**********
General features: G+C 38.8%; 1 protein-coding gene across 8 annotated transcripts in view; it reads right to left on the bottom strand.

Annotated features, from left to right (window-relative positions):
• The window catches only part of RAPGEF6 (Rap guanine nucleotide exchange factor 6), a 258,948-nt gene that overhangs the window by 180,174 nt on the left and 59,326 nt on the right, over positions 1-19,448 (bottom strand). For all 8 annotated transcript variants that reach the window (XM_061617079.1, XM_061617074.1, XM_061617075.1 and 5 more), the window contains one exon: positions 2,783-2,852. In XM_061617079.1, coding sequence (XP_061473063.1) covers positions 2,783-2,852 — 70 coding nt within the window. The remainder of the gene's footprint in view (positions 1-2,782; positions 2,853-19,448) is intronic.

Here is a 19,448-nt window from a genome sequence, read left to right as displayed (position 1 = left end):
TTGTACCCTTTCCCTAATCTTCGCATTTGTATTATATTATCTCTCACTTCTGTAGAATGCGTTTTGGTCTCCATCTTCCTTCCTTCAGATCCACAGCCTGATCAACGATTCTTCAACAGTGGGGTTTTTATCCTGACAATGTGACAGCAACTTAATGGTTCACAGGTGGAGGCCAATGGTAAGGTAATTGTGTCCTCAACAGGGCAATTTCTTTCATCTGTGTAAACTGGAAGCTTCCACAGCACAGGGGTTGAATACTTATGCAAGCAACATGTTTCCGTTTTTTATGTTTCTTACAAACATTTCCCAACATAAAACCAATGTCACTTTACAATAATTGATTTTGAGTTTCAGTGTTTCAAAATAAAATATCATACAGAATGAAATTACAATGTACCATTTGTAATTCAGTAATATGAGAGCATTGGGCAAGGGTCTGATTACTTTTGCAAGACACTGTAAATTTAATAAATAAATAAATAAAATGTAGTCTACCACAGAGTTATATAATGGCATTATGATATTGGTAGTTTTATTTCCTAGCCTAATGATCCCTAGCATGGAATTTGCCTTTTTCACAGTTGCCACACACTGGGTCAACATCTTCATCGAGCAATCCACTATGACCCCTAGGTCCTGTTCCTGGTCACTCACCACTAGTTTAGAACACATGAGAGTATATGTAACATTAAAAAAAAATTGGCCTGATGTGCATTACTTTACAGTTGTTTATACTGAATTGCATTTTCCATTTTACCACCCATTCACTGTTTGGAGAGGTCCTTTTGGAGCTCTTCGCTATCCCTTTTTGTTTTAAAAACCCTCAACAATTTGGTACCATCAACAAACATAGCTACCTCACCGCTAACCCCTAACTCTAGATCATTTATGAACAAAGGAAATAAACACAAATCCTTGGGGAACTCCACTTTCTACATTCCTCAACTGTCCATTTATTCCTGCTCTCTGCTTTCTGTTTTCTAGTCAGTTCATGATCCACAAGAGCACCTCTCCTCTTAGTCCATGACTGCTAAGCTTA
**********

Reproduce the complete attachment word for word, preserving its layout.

General features: G+C 38.8%; 1 protein-coding gene across 8 annotated transcripts in view; it reads right to left on the bottom strand.

Annotated features, from left to right (window-relative positions):
• The window catches only part of RAPGEF6 (Rap guanine nucleotide exchange factor 6), a 258,948-nt gene that overhangs the window by 180,174 nt on the left and 59,326 nt on the right, over positions 1-19,448 (bottom strand). For all 8 annotated transcript variants that reach the window (XM_061617079.1, XM_061617074.1, XM_061617075.1 and 5 more), the window contains one exon: positions 2,783-2,852. In XM_061617079.1, coding sequence (XP_061473063.1) covers positions 2,783-2,852 — 70 coding nt within the window. The remainder of the gene's footprint in view (positions 1-2,782; positions 2,853-19,448) is intronic.

Here is a 19,448-nt window from a genome sequence, read left to right as displayed (position 1 = left end):
TTGTACCCTTTCCCTAATCTTCGCATTTGTATTATATTATCTCTCACTTCTGTAGAATGCGTTTTGGTCTCCATCTTCCTTCCTTCAGATCCACAGCCTGATCAACGATTCTTCAACAGTGGGGTTTTTATCCTGACAATGTGACAGCAACTTAATGGTTCACAGGTGGAGGCCAATGGTAAGGTAATTGTGTCCTCAACAGGGCAATTTCTTTCATCTGTGTAAACTGGAAGCTTCCACAGCACAGGGGTTGAATACTTATGCAAGCAACATGTTTCCGTTTTTTATGTTTCTTACAAACATTTCCCAACATAAAACCAATGTCACTTTACAATAATTGATTTTGAGTTTCAGTGTTTCAAAATAAAATATCATACAGAATGAAATTACAATGTACCATTTGTAATTCAGTAATATGAGAGCATTGGGCAAGGGTCTGATTACTTTTGCAAGACACTGTAAATTTAATAAATAAATAAATAAAATGTAGTCTACCACAGAGTTATATAATGGCATTATGATATTGGTAGTTTTATTTCCTAGCCTAATGATCCCTAGCATGGAATTTGCCTTTTTCACAGTTGCCACACACTGGGTCAACATCTTCATCGAGCAATCCACTATGACCCCTAGGTCCTGTTCCTGGTCACTCACCACTAGTTTAGAACACATGAGAGTATATGTAACATTAAAAAAAAATTGGCCTGATGTGCATTACTTTACAGTTGTTTATACTGAATTGCATTTTCCATTTTACCACCCATTCACTGTTTGGAGAGGTCCTTTTGGAGCTCTTCGCTATCCCTTTTTGTTTTAAAAACCCTCAACAATTTGGTACCATCAACAAACATAGCTACCTCACCGCTAACCCCTAACTCTAGATCATTTATGAACAAAGGAAATAAACACAAATCCTTGGGGAACTCCACTTTCTACATTCCTCAACTGTCCATTTATTCCTGCTCTCTGCTTTCTGTTTTCTAGTCAGTTCATGATCCACAAGAGCACCTCTCCTCTTAGTCCATGACTGCTAAGCTTA